Assigning the traceback return value to a local variable in a function that is handling an exception will cause a circular reference. Since most functions don’t need access to the traceback, the best solution is to use something like exctype, value = sys.exc_info()[:2] to extract only the exception type and value. If you do need the traceback, make sure to delete it after use (best done with a try ... finally statement) or to call exc_info() in a function that does not itself handle an exception.

Such cycles are normally automatically reclaimed when garbage collection is enabled and they become unreachable, but it remains more efficient to avoid creating cycles.

A string giving the site-specific directory prefix where the platform-dependent Python files are installed; by default, this is also '/usr/local'. This can be set at build time with the --exec-prefix argument to the configure script. Specifically, all configuration files (e.g. the pyconfig.h header file) are installed in the directory exec_prefix + '/lib/pythonversion/config', and shared library modules are installed in exec_prefix + '/lib/pythonversion/lib-dynload', where version is equal to version[:3].
A string giving the name of the executable binary for the Python interpreter, on systems where this makes sense.
Exit from Python. This is implemented by raising the SystemExit exception, so cleanup actions specified by finally clauses of try statements are honored, and it is possible to intercept the exit attempt at an outer level. The optional argument arg can be an integer giving the exit status (defaulting to zero), or another type of object. If it is an integer, zero is considered “successful termination” and any nonzero value is considered “abnormal termination” by shells and the like. Most systems require it to be in the range 0-127, and produce undefined results otherwise. Some systems have a convention for assigning specific meanings to specific exit codes, but these are generally underdeveloped; Unix programs generally use 2 for command line syntax errors and 1 for all other kind of errors. If another type of object is passed, None is equivalent to passing zero, and any other object is printed to sys.stderr and results in an exit code of 1. In particular, sys.exit("some error message") is a quick way to exit a program when an error occurs.

The struct sequence flags exposes the status of command line flags. The attributes are read only.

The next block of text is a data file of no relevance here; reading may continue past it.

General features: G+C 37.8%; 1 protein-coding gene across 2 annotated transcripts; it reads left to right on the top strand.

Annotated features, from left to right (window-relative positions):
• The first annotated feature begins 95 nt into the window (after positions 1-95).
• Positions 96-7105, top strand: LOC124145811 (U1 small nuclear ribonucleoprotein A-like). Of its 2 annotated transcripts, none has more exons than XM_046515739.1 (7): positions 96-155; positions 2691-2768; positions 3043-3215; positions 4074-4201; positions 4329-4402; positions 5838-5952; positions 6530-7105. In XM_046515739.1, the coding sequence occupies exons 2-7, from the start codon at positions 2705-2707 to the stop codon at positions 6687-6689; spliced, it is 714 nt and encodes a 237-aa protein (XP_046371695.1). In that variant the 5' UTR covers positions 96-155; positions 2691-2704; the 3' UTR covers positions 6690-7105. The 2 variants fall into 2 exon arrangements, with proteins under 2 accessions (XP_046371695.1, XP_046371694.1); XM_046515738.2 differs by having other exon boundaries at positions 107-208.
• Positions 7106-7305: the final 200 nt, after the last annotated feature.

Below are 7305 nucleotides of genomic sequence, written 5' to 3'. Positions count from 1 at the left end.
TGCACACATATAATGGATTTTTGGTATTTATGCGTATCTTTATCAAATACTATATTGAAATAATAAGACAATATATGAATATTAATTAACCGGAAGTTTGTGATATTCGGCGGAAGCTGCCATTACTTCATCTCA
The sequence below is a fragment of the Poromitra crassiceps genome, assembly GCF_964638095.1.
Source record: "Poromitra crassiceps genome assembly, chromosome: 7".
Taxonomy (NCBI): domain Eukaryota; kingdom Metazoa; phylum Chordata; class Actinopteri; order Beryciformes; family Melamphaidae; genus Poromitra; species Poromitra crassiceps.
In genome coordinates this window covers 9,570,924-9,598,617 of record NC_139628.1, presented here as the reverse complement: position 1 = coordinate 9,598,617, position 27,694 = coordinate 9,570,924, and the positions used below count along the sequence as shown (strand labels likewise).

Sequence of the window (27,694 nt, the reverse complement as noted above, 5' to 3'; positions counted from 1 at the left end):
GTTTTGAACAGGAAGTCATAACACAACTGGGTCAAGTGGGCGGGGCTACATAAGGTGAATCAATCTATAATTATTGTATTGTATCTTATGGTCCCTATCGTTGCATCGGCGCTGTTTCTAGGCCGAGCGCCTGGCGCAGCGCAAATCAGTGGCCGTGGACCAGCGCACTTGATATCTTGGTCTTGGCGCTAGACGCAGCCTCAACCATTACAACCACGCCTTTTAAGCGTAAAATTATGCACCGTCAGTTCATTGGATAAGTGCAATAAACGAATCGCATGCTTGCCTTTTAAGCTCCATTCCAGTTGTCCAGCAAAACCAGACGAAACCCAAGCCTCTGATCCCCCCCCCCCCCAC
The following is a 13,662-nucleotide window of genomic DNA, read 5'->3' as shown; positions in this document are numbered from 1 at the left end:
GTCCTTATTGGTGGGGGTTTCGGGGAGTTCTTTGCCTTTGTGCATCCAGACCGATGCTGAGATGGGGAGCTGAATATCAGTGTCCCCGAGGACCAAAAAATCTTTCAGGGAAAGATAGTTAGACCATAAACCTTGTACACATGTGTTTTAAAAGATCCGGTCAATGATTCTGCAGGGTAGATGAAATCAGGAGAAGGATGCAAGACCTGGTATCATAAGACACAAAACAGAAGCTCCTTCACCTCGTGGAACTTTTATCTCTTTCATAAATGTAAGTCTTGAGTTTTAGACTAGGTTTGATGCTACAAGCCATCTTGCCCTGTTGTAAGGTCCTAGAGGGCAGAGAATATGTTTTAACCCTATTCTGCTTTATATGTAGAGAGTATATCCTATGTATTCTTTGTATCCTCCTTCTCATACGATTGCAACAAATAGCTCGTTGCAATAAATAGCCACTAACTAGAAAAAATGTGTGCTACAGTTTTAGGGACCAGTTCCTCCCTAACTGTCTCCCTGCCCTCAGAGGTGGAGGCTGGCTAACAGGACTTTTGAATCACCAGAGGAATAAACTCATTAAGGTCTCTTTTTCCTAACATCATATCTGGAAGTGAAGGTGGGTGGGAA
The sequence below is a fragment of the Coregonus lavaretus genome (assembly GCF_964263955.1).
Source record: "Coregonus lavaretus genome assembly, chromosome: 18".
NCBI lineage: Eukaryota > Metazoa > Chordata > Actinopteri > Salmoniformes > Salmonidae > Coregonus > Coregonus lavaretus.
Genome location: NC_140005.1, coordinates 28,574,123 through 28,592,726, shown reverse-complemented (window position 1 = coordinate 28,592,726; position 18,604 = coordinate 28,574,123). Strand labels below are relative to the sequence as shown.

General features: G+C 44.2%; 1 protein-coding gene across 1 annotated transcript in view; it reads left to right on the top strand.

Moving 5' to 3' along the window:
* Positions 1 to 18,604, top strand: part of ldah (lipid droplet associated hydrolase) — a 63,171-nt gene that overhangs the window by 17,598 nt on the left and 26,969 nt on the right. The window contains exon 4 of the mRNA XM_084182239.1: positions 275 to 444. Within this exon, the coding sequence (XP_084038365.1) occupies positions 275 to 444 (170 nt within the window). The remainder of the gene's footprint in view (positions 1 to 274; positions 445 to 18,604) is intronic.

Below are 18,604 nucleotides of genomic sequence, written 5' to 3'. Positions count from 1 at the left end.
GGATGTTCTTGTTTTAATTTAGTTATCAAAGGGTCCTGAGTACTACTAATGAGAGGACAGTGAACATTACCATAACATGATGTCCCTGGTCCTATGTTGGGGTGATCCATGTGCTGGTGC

attribute flag
debug -d
py3k_warning -3
division_warning -Q
division_new -Qnew
inspect -i
interactive -i
optimize -O or -OO
dont_write_bytecode -B
no_site -S
ignore_environment -E
verbose -v
unicode -U

A structseq holding information about the float type. It contains low level information about the precision and internal representation. Please study your system’s float.h for more information.

attribute explanation
epsilon Difference between 1 and the next representable floating point number
dig digits (see float.h)
mant_dig mantissa digits (see float.h)
max maximum representable finite float
max_exp maximum int e such that radix**(e-1) is in the range of finite representable floats
max_10_exp maximum int e such that 10**e is in the range of finite representable floats
min Minimum positive normalizer float
min_exp minimum int e such that radix**(e-1) is a normalized float
min_10_exp minimum int e such that 10**e is a normalized float
radix radix of exponent
rounds addition rounds (see float.h)


The information in the table is simplified.

Return the interpreter’s “check interval”; see setcheckinterval().
Return the name of the current default string encoding used by the Unicode implementation.
Return the current value of the flags that are used for dlopen calls. The flag constants are defined in the ctypes and DLFCN modules. Availability: Unix.

Return the name of the encoding used to convert Unicode filenames into system file names, or None if the system default encoding is used. The result value depends on the operating system:

  • On Windows 9x, the encoding is “mbcs”.
  • On Mac OS X, the encoding is “utf-8”.
  • On Unix, the encoding is the user’s preference according to the result of nl_langinfo(CODESET), or None if the nl_langinfo(CODESET) failed.
  • On Windows NT+, file names are Unicode natively, so no conversion is performed. getfilesystemencoding() still returns 'mbcs', as this is the encoding that applications should use when they explicitly want to convert Unicode strings to byte strings that are equivalent when used as file names.
Return the reference count of the object. The count returned is generally one higher than you might expect, because it includes the (temporary) reference as an argument to getrefcount().
Return the current value of the recursion limit, the maximum depth of the Python interpreter stack. This limit prevents infinite recursion from causing an overflow of the C stack and crashing Python. It can be set by setrecursionlimit().
sys.getsizeof(object[, default])